Sunday, August 28, 2011

Shocking News: State With Worst Business Climate Collects Fewer Corporate Taxes Than Expected

File this one under "News That Will Be Misinterpreted For the Worse": the Sacramento Bee reports that revenues from corporate taxes are 10% lower than expected through the first seven months of 2011, creating a shortfall of over $700 million dollars. No accompanying review of corporate tax records has been performed, but "experts" are already pushing their preferred explanation: tax breaks to businesses have proven more generous than expected.

The news, of course, comes on the heels of Jerry Brown's renewed appeal to eliminate one of these credits by calling for firms to use only sales in California to estimate their tax liabilities, rather than allowing them the option of using their California property holdings and employees in calculating taxes. Since 2009, the Golden State has allowed companies to choose which formula they apply. According to the Governor's office, this would raise $1 billion in tax revenues every year, primarily from out-of-state firms.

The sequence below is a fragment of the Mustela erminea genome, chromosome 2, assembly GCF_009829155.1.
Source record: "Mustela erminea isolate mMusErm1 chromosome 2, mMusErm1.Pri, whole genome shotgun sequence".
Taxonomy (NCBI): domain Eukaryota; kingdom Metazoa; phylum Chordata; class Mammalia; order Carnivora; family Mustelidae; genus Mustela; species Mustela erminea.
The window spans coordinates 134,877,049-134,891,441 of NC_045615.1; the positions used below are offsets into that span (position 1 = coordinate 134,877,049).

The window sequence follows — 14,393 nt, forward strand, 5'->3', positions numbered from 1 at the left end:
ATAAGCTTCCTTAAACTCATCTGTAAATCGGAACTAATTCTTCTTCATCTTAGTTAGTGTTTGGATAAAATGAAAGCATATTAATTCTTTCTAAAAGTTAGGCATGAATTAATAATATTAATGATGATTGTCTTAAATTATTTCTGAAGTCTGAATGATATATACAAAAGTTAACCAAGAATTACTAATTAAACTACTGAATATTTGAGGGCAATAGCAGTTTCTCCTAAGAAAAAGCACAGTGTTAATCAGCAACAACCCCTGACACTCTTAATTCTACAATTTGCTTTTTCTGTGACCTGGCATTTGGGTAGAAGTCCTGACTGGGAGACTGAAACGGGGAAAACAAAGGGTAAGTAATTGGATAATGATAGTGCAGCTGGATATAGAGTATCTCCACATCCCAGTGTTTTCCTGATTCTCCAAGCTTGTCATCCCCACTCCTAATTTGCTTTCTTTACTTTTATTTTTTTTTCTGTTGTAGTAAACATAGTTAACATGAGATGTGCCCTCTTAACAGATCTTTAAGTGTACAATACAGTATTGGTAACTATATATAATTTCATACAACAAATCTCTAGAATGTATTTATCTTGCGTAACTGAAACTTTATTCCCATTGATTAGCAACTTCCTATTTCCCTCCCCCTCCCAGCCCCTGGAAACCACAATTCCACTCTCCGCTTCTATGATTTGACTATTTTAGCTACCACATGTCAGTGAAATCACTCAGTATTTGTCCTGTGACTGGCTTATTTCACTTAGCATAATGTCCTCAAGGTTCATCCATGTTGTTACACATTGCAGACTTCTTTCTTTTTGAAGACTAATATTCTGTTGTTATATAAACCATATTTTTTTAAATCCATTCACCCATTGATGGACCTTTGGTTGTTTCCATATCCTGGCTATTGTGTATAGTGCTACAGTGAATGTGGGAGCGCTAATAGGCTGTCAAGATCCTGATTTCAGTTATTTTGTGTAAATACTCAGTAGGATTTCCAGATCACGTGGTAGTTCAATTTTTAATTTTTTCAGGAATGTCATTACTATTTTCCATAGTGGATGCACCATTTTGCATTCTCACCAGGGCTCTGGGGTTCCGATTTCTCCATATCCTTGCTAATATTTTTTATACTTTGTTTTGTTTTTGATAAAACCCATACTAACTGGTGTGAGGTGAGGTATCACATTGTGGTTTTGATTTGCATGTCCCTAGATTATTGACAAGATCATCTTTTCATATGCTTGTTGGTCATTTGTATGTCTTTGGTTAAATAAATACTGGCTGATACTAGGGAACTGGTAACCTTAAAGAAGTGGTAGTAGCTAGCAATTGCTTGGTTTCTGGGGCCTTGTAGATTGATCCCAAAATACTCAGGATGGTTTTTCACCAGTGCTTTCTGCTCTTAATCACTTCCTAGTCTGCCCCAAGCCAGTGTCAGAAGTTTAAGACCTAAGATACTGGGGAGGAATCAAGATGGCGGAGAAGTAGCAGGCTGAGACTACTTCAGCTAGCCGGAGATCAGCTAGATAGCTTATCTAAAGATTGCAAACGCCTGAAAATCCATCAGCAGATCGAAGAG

Of course, no one seems to be asking whether the government's original projection was ridiculous to begin with, even though it hasn't exactly distinguished itself by the recent guesstimate of $4 billion in tax revenues that were expected to balance the budget. They're also not asking whether there might be a simpler explanation for the drop in revenues than the tax code: California's business climate. Readers of this blog may recall that thousands of Golden State businesses died in 2010, and dozens of firms have fled for more hospitable regulatory environments. Is it so hard to believe that California's corporate tax revenues are shrinking because there are a lot fewer businesses here than Sacramento expected?


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